Session: 905. Outcomes Research—Lymphoid Malignancies: Poster II
Hematology Disease Topics & Pathways:
Research, Clinical Research, Plasma Cell Disorders, Diseases, real-world evidence, Therapies, Lymphoid Malignancies, Adverse Events
Methods: Patients with RRMM treated with DPd at the University of Kansas Health System between January 2015 and June 2022 were included in our analysis. DPd consisted of 28-day cycles of daratumumab 16 mg/kg intravenously vs 1800 mg subcutaneous (weekly for cycles 1 and 2, every 2 weeks for cycles 3-6, and every 4 weeks); pomalidomide 4 mg orally (PO) on Days 1-21, and dexamethasone 20 or 40 mg weekly until progression or intolerance. Responses were evaluated using the International Myeloma Working Group (IMWG) criteria. Hematological and non-hematological toxicities were graded using the common terminology criteria for adverse events (CTCAE) grading system. Patient and disease characteristics and safety and efficacy outcomes were summarized with descriptive statistics (Table 1).
Results: A total of 97 patients with RRMM were evaluated using electronic medical records (EMR). The overall response rate (ORR) was 74% (n=72), with partial response, very good partial response, complete response (CR), and stringent CR seen in 27%, 10%, 22%, and 15% of patients, respectively. Median progression-free survival (PFS) was 10.3 months (95% CI 8.7-19.6), median duration of response (DOR) was 15 (2-62) months, and median number of cycles in responders was 12 (2-58) cycles. The most common grade III/IV hematological toxicities in those who responded to treatment were neutropenia (79%), leukopenia (65%), lymphopenia (56%), anemia (18%), and thrombocytopenia (8%). The most common cause of grade III/IV for non-hematological toxicities were pneumonia (17%) and peripheral neuropathy (8%) (Table 2). Dose reduction/interruptions rate were seen in 70% (50/72) of the patients, due to hematological toxicity in 75% and peripheral neuropathy in 15% of the patients. Hospitalization occurred in 27% of patients, with pneumonia being the most common reason (46%). The most frequent cause of treatment discontinuation was disease progression in 51/72 (70%) of patients. Treatment-related mortality was reported in 2% of patients, with pneumonia being the most common cause of death.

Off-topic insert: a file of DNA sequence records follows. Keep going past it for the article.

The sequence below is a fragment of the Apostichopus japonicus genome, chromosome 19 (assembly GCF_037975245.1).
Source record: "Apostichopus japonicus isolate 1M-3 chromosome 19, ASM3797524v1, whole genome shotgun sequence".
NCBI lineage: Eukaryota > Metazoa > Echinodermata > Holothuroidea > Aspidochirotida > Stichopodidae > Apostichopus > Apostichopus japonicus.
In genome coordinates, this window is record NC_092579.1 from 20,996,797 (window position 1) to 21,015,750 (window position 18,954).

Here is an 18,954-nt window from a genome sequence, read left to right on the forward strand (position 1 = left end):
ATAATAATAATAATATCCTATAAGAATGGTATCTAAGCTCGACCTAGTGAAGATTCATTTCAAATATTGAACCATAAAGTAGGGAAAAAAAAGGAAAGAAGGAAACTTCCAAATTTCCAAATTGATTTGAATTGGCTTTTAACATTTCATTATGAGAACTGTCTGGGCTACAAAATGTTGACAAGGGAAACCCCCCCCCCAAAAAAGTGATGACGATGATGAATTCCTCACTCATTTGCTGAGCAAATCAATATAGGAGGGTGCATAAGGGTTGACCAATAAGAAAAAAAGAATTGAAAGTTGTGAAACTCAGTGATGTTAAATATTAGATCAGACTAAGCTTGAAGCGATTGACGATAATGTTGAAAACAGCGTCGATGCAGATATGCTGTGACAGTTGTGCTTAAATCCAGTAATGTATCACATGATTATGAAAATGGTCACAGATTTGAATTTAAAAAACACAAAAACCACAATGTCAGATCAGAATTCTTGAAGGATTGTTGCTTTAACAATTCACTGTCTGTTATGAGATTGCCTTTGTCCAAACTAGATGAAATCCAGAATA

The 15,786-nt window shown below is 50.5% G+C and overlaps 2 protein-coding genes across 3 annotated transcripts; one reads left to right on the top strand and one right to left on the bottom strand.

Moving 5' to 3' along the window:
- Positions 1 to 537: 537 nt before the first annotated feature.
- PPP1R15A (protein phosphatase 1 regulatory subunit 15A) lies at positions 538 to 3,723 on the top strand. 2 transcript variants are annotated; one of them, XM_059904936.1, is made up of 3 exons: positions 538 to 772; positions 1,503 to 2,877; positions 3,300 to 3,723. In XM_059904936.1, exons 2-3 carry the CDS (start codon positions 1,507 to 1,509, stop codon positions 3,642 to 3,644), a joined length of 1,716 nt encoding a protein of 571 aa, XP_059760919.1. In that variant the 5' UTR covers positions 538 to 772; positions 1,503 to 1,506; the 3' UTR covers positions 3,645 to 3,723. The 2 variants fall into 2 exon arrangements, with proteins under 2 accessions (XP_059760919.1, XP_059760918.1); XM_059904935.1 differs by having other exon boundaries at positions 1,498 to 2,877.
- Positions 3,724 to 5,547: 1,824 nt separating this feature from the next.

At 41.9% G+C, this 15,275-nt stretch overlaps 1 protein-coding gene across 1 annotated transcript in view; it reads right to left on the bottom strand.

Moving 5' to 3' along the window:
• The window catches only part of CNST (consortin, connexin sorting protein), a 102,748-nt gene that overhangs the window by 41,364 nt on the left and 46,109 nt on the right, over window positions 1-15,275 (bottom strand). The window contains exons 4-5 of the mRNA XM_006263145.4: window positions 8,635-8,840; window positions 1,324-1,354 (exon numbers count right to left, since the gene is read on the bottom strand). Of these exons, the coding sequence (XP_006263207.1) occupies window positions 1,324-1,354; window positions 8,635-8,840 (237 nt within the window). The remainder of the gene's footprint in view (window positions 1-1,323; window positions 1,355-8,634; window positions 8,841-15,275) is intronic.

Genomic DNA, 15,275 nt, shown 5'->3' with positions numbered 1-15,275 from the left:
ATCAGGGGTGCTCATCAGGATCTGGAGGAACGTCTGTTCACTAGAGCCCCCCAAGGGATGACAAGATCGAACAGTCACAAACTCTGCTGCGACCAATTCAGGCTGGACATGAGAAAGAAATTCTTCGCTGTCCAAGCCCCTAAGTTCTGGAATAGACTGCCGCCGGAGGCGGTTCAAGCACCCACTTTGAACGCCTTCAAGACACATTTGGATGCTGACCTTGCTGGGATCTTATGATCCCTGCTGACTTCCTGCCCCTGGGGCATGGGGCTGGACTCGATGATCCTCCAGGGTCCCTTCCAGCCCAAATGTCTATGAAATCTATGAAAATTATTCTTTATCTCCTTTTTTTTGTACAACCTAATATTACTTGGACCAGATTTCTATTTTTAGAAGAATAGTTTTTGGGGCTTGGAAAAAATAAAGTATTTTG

Conclusion: Patients who responded to DPd have a high risk of dose reduction and interruption rate secondary to hematological toxicities and a significant risk of hospitalization due to pneumonia. Further prospective studies are needed to evaluate the implementation of prophylactic antibiotics and the possible use of prophylactic granulocyte colony-stimulating factor in those with high-risk of infection to decrease the incidence of hospitalizations.
Disclosures: Mahmoudjafari: Incyte: Membership on an entity's Board of Directors or advisory committees; Merk: Membership on an entity's Board of Directors or advisory committees; BMS: Membership on an entity's Board of Directors or advisory committees; Omeros: Membership on an entity's Board of Directors or advisory committees, Speakers Bureau. Atrash: Takeda: Honoraria; Sanofi: Honoraria, Speakers Bureau; Janssen: Membership on an entity's Board of Directors or advisory committees, Research Funding, Speakers Bureau; GSK: Honoraria, Research Funding; Celgene: Honoraria, Speakers Bureau; Amgen: Research Funding. Paul: Abbvie: Membership on an entity's Board of Directors or advisory committees; Amgen: Speakers Bureau; Janssen: Membership on an entity's Board of Directors or advisory committees; Regeneron: Membership on an entity's Board of Directors or advisory committees. Hashmi: Sanofi: Consultancy, Speakers Bureau; GSK: Speakers Bureau; KARYOPHARM: Speakers Bureau; JANSSEN: Consultancy; BMS: Consultancy.
See more of: Oral and Poster Abstracts